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Solar eruptions and tectonic uplift

4 April 2014

Bob Johnson, at www.ncgt.org/newsletter.php … comes up with a list of issues. Click on the March issue at the top and a pdf of the whole journal will come up. Scroll down to page 16 for the article – or click on print and when the box comes up alter the page numbers to be printed out to 16-37 and you will get a copy of the whole article with notes. It's a lengthy read and best sat in your armchair with a cup of tea or coffee. Bob Johnson has spoken at past EU conferences and on one occasion at an SIS meeting. He begins by saying all theories of tectonic uplift published to date rely on the earth's internal resources of energy to power the process. This assumption imposes constraints on the various models of uplift which often conflict with geomorphic evidence in the field. An external source of energy would alter the constraints and thus could reconcile many existing models with the evidence. In other words, he is not rubbishing mainstream geological theory, as such, but is adding a new dimension, energy from an external source – the Sun. Presumably this could equally apply to space in general and the Milky Way in particular – beyond the Sun.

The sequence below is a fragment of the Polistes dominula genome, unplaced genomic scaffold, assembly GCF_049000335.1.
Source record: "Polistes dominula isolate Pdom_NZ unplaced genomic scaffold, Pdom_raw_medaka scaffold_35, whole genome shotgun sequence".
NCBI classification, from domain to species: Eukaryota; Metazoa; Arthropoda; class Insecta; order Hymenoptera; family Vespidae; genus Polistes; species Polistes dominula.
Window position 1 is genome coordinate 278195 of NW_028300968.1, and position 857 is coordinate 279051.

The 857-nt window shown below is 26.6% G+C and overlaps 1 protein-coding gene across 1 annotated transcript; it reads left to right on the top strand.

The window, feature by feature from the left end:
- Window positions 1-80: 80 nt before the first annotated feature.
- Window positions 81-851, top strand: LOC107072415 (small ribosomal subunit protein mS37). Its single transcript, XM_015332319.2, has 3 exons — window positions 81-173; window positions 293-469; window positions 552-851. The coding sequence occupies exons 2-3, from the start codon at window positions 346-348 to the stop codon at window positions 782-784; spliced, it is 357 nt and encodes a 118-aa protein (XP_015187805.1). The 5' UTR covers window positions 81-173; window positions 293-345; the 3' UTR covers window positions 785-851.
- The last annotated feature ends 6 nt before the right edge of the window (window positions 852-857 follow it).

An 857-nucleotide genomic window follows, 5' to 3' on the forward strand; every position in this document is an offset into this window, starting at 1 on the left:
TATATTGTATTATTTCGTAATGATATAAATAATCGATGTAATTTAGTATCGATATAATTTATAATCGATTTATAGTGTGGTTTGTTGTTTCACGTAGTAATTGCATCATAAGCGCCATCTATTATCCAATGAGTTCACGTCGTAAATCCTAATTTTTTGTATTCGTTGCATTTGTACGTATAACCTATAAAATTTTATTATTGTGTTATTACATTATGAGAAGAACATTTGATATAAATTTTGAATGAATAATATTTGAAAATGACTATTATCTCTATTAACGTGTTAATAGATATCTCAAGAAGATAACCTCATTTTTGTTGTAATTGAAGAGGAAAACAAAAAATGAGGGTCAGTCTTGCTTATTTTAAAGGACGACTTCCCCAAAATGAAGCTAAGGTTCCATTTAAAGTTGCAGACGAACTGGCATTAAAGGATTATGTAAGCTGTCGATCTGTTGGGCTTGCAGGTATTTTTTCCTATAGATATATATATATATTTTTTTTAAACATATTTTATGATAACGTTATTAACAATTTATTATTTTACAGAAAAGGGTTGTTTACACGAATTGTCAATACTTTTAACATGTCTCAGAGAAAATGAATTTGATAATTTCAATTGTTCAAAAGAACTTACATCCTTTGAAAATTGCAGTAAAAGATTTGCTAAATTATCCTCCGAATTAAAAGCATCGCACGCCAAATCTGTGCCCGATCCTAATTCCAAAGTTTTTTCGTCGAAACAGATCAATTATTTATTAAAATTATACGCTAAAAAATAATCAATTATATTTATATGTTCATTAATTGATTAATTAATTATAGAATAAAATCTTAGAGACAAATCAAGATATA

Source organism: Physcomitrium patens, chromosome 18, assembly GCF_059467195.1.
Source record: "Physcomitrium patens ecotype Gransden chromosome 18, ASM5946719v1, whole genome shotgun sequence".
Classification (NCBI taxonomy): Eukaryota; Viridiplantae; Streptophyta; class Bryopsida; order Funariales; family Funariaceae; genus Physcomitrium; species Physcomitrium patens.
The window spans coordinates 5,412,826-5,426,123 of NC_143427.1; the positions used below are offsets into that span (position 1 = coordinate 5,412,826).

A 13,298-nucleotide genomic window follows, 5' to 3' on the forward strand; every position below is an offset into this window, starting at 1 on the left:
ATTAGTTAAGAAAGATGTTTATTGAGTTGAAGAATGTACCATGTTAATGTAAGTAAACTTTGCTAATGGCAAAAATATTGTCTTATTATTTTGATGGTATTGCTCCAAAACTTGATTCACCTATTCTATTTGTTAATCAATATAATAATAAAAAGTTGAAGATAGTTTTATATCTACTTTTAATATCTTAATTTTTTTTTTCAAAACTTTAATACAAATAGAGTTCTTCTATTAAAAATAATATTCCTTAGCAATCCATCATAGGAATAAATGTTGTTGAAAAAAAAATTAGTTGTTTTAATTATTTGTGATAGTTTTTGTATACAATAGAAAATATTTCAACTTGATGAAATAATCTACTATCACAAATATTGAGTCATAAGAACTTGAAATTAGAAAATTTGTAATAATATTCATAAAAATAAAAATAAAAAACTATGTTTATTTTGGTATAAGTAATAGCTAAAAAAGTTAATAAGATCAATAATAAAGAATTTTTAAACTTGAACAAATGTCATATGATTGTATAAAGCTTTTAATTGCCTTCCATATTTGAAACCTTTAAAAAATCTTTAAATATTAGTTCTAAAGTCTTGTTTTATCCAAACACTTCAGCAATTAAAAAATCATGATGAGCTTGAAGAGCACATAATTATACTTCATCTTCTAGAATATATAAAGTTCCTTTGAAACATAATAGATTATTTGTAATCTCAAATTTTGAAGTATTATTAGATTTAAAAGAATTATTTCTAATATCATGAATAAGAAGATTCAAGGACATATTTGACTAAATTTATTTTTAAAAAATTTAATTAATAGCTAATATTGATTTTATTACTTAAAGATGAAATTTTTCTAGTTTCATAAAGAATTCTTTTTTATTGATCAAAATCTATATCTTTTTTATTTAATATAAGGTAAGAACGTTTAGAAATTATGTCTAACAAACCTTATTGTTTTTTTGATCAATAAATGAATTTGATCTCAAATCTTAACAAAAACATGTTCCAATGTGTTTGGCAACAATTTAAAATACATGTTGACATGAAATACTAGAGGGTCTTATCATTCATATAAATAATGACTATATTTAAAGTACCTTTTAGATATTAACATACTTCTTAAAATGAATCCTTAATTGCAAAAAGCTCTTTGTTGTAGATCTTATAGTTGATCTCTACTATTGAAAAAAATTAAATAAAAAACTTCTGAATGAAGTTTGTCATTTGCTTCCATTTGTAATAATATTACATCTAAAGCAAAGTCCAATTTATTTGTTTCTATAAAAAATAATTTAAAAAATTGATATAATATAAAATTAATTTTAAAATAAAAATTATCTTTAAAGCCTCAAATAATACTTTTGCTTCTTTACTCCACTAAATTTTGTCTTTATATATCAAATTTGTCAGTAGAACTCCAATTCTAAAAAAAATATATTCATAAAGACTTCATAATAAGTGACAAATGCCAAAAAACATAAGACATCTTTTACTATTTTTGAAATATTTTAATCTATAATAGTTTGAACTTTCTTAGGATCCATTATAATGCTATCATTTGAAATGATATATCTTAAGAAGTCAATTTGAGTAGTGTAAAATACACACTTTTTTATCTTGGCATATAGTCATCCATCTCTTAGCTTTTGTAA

He goes on to theorise that an external source of energy arising from a massive solar eruption is likely to have been available on rare occurrences in the past. Electric discharges to the earth's surface, many orders of magnitude larger than your average lightning strike could deliver energy straight to the crustal strata which would be sufficient to 'contribute' to uplift via existing thermal expansion and phase change models. He says Ollier and Pain, in their book, 'The Origin of Mountains' (2000) demonstrates the one size fits all theory of Plate Tectonics does not accord with the evidence in many instances, where it is applied. The tendency, I suppose, is to ignore the anomalies and hope new evidence in the future will make them comply with consensus thinking. In this instance, it requires procrustean adjustments to much geological and geomorphic information to force it to fit the theory. According to Ollier and Pain the principle problem with Plate Tectonics includes mountain ranges remote from plate boundaries or situated at passive margins. It has also been found the folding associated with subduction very often predates the uplift as evidenced by erosion surfaces cutting across field strata. In addition, the timescale of uplift is generally much shorter than the timescale of subduction processe such as colliding plates. Johnson goes on to say that field evidence is often ignored by the various theories leading to conflicts with the geomorphic facts. In addition, uplift comes in many different forms – and goes on to descibe some of them. Ollier and Pain list a total of 20 separate models of tectonic uplift which have previously been proposed – none of which fits all the evidence.

The full article is 20 pages with notes and I will probably return to it later – but invite feedback.

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